Kenya //

Crime and safety

There’s no denying that petty crime is a problem in Kenya, and you have a higher chance of being a victim in touristy areas, where pickings are richer. It’s important to bear in mind, though, that most of the large number of tourists who visit the country each year experience no difficulties. Wildlife should not compromise your safety either if you act sensibly.

For official government warnings, check the travel advisories on the websites of the UK Foreign Office (wbit.ly/FCOKenya), the US State Department (wbit.ly/USSDKenya) or the travel advisory service of your own country. But bear in mind that travel advisories have an inherent tendency to be somewhat cautious and nannying, and are only as good as the information fed into them on the ground.

In Kenya, the Kenya Tourism Federation is an umbrella organization uniting a number of tourist industry associations. They have a sporadically updated website with security news (wktf.co.ke).

Avoiding trouble

After arriving in Kenya, a fair few people get robbed on their first day or two in Nairobi, before they’ve had a chance to get used to the place. Try to be acutely conscious of your belongings: never leave anything unguarded even for five seconds; never take out cameras or other valuables unless absolutely necessary; and be careful of where you walk, at least until you’ve dropped off your luggage and settled in somewhere.

It’s hard not to look like a tourist, but try to dress like a local, in a short-sleeved shirt, slacks or skirt and sunglasses, and try not to wear anything brand-new. Wearing sunglasses lessens your vulnerability, as your inexperience is harder to read.

In Nairobi, the rush hour at dusk is probably the worst time for pickpockets, but it’s a good idea to be alert when getting off a night bus early in the morning, too. When you’re out and about, avoid carrying a bag, particularly not a day-pack over your shoulder, that will instantly identify you as a tourist. And don’t wear fancy earrings or any kind of chain or necklace. There’s usually less risk in leaving your valuables, tucked in your luggage in a locked hotel room, than in taking them with you.

The only substantial risks outside Nairobi are down at the coast, where valuables often disappear from the beach or occasionally get grabbed, and in a few tourist-traffic towns such as Naivasha, Nakuru, Nanyuki and Isiolo.

If you’re driving, it’s a good idea never to leave your vehicle unguarded, even if it’s locked, if it has anything of value in it. In towns, there’s usually someone who will volunteer to guard it for you for a tip (Ksh100 is plenty), but again, don’t leave any valuables inside.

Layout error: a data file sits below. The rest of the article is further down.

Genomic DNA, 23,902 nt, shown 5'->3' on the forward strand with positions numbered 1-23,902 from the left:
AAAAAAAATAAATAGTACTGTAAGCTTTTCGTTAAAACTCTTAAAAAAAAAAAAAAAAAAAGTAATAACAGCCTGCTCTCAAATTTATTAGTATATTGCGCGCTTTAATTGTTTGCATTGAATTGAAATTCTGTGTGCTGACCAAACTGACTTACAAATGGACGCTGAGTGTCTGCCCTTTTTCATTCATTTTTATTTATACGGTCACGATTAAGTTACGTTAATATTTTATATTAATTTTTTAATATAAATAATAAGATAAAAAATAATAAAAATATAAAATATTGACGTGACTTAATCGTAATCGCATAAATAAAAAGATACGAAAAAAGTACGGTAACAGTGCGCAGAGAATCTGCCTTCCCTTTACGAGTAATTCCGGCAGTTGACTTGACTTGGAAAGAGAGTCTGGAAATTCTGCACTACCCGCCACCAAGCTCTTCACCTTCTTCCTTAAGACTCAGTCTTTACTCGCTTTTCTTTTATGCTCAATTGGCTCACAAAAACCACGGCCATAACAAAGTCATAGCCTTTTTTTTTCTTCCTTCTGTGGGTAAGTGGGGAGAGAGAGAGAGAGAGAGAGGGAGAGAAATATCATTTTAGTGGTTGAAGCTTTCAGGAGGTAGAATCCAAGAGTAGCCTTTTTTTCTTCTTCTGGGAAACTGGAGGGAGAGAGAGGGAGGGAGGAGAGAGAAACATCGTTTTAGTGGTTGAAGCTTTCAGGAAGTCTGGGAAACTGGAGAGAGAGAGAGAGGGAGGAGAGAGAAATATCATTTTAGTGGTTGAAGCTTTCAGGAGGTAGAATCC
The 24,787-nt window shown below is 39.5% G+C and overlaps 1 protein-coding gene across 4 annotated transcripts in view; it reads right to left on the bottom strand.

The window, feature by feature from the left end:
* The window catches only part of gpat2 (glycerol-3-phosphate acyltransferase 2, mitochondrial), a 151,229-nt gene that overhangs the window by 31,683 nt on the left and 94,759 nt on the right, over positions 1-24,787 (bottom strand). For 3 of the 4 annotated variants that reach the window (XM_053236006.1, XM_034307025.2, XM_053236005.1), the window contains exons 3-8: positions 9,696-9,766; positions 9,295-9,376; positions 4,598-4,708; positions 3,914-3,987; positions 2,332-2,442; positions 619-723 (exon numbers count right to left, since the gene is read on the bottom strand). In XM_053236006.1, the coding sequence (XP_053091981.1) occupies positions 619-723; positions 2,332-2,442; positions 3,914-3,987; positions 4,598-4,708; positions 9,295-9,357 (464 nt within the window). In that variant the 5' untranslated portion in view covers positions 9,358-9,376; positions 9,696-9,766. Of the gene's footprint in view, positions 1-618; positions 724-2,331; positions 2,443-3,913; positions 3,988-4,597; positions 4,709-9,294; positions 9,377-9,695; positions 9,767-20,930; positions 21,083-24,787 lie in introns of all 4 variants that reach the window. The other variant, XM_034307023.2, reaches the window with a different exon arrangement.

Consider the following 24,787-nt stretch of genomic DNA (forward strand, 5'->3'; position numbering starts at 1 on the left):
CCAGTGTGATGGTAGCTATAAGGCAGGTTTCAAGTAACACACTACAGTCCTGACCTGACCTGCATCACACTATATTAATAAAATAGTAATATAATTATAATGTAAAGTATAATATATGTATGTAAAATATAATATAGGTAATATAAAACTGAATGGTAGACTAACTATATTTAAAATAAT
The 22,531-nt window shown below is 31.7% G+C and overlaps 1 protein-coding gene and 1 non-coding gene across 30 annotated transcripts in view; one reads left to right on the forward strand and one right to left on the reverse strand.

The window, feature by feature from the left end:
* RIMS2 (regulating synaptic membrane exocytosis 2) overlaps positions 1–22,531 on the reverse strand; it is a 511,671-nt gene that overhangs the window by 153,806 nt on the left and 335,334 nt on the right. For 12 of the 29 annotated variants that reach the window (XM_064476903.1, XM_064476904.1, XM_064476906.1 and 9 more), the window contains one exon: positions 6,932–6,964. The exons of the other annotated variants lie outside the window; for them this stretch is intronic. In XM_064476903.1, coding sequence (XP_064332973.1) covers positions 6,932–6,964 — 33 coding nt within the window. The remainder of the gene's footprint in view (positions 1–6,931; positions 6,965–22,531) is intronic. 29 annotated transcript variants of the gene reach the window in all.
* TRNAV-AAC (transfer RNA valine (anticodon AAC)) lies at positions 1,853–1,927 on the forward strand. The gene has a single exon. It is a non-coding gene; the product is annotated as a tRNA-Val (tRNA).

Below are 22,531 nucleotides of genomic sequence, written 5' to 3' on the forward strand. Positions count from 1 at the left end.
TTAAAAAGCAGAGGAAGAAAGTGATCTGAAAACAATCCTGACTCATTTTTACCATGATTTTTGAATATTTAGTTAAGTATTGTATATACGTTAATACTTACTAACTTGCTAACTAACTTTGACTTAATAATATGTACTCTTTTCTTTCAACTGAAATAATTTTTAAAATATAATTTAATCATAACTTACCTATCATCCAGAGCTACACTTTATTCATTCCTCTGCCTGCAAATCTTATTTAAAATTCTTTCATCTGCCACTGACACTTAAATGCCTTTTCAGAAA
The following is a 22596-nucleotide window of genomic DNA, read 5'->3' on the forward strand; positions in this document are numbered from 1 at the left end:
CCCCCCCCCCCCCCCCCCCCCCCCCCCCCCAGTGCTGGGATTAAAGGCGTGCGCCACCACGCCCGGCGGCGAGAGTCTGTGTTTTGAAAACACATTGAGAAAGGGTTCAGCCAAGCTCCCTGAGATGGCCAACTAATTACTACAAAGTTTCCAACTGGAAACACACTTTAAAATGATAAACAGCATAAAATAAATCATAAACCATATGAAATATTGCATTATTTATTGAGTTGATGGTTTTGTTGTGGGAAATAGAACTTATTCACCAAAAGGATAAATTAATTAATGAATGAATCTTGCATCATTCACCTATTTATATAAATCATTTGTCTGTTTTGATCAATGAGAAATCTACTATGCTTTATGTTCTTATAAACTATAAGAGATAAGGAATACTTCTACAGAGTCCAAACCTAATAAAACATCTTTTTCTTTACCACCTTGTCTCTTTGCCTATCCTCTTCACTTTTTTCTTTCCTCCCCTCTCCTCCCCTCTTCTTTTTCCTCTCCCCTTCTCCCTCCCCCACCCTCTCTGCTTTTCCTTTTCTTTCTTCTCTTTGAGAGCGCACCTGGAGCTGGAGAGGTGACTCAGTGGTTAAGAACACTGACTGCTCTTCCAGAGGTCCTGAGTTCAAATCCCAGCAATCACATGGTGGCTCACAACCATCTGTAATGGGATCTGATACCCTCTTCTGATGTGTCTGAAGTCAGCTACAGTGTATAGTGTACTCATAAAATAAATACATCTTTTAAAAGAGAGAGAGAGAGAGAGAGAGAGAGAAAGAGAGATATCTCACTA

When you have to carry cash and other valuables, try to put them in several places. A money belt or pouch tucked into your trousers or skirt is invisible and the most secure, while pouches hanging around your neck are easy targets for grab-and-run robberies and ordinary wallets in the back pocket are an invitation to pickpockets. Similarly, the voluminous “bum bags”, worn back to front by many tourists over their clothing, invite a slash-and-grab mugging. You’ll be carrying around large quantities of low-value banknotes, so make sure you have a reasonably safe but accessible purse or zip pocket to stuff it all in.

All of this isn’t meant to induce paranoia, but if you flaunt the trappings of wealth where there’s poverty and a degree of desperation, somebody will try to remove them. If you clearly have nothing on you, and look like you know what you’re doing, you’re unlikely to feel, or be, threatened.

Cons and scams

On public transport, doping scams have occasionally been a problem, with individuals managing to drug tourists and relieve them of their belongings. It’s best not to accept gifts of food or drink on public transport, even at the risk of causing offence.

Approaches in the street from “schoolboys” with sponsorship forms (only primary education is free, and even then, books, uniforms and even furniture have to be bought) and from “refugees” with long stories are not uncommon and probably best shrugged off, even though some, unfortunately, may be genuine. Also beware of people offering to change money on the street, especially in Nairobi, which is usually a trick to get you down an alley where you can be relieved of your cash.